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Indigenous Perspectives on International Development

by Simon Brascoupé From: Indigenous Economics. Towards a Natural World Order. Akwesasne Journal, Summer 1992. pp. 6-17 Sustainable development is now the focus of international attention and Indigenous peoples have become the focus of international attention because of their philosophies, knowledge, and their sustainable economic systems. The Bruntland report suggests that Western industrialized nations could learn a lot about sustainable development from Indigenous peoples: "These communities are the repositories of vast accumulations of traditional knowledge and experience that link humanity with its ancient origins." The report concluded that the West could learn from traditional methods of managing complex ecological systems. It is now generally acknowledged by the international development community that Western development models have collapsed because they were not sustainable. Indigenous peoples have suffered from the effects of these theories, including removals, colonization, and exploitation. Development theory has its roots in misguided classical evolutionary theories that contributed to ethnocentric beliefs that development and modernization are inevitable and could be pushed forward by acculturation or assimilation into the Western model. Read the complete article...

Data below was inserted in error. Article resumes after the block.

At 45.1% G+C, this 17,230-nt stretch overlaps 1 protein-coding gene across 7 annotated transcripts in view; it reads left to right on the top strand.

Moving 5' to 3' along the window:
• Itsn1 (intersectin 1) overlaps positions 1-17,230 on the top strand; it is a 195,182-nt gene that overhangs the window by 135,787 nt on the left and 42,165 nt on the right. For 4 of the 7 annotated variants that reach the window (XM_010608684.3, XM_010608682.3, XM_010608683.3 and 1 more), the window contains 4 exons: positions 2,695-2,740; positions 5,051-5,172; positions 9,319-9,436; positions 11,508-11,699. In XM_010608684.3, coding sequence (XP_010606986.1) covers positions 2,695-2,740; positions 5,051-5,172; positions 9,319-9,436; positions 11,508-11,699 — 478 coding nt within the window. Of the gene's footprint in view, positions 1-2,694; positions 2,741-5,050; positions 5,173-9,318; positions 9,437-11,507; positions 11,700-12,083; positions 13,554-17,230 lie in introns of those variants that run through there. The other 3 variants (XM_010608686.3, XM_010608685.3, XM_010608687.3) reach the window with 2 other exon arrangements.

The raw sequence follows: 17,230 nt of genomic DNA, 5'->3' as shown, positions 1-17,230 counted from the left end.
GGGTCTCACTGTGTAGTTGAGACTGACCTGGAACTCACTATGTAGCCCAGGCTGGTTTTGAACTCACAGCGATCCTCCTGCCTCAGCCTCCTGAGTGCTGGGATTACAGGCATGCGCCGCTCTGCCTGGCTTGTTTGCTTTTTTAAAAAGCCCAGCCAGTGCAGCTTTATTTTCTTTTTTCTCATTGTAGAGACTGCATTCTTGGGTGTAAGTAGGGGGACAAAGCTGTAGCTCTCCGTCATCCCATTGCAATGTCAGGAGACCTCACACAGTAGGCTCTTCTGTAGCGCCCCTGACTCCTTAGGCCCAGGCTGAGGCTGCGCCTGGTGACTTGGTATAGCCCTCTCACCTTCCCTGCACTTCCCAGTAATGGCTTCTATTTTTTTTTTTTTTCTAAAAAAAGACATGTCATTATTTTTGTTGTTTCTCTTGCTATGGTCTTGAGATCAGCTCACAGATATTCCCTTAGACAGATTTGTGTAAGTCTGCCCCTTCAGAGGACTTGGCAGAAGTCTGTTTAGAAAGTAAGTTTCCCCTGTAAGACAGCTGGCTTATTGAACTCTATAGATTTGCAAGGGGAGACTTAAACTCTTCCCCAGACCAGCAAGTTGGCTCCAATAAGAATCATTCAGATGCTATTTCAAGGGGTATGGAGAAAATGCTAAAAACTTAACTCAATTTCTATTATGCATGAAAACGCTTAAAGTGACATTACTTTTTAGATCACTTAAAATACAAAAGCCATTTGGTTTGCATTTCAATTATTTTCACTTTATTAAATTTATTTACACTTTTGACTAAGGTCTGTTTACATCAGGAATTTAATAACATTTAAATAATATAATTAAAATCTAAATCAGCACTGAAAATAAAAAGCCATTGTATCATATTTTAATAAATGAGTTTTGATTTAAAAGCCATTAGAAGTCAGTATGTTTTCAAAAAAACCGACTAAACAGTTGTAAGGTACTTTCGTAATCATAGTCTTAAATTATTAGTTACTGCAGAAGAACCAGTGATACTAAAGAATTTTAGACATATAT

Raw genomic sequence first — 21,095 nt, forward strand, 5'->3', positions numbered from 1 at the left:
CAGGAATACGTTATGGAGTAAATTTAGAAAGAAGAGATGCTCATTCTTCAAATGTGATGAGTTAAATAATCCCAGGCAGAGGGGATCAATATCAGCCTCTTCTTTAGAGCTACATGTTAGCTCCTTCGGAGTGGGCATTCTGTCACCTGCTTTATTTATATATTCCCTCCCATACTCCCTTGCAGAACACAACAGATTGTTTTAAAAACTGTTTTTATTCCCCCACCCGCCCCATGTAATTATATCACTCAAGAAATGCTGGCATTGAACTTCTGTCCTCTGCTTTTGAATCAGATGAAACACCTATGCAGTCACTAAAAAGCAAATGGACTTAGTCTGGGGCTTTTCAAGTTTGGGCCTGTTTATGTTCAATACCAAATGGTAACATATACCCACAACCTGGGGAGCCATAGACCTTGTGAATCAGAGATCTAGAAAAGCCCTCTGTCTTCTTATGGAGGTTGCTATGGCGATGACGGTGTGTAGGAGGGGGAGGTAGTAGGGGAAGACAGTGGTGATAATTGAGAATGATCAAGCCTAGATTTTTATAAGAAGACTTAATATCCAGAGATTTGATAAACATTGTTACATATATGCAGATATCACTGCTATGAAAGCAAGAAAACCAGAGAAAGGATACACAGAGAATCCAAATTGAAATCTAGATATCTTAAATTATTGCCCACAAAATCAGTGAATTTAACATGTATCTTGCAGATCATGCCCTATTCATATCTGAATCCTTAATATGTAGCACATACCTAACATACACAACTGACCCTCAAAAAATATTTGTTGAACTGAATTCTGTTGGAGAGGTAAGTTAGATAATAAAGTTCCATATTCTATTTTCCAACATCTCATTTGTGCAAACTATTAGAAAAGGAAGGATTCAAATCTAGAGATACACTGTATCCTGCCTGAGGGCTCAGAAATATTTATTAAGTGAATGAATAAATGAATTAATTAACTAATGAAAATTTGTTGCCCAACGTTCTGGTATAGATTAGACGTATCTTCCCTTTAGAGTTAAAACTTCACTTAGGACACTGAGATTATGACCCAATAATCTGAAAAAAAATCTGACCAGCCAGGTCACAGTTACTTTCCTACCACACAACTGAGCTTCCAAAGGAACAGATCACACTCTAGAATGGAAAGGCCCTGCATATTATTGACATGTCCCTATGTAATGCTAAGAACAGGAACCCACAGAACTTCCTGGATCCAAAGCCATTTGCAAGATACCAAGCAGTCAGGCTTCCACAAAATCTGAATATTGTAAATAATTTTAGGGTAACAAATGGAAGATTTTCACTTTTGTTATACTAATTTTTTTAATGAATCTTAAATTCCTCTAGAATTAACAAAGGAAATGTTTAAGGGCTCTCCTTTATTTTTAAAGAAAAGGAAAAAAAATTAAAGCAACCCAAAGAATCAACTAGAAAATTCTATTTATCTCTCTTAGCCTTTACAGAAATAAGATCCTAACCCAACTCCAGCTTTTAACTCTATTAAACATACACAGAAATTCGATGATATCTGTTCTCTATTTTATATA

DEUTSCH EDAI Economic Development for Amerindians

Science meets Indigenous Peoples

 A new peer-reviewed study, released today at the start of the UN climate conference in Peru, reveals the unprecedented amount of carbon stored within the nine-nation network of Amazonian indigenous territories and protected natural areas. Accepted for publication in Carbon Management, the paper entitled, “Forest Carbon in Amazonia: The Unrecognized Contributions of Indigenous Territories and Protected Natural Areas,” suggests that protecting the vast amount of carbon stored above ground in the forests of indigenous and protected lands – totaling 55% of the Amazon – is critical to the stability of the global climate as well as to the cultural identity of forest-dwelling peoples and the health of the ecosystems they inhabit. Read the complete article...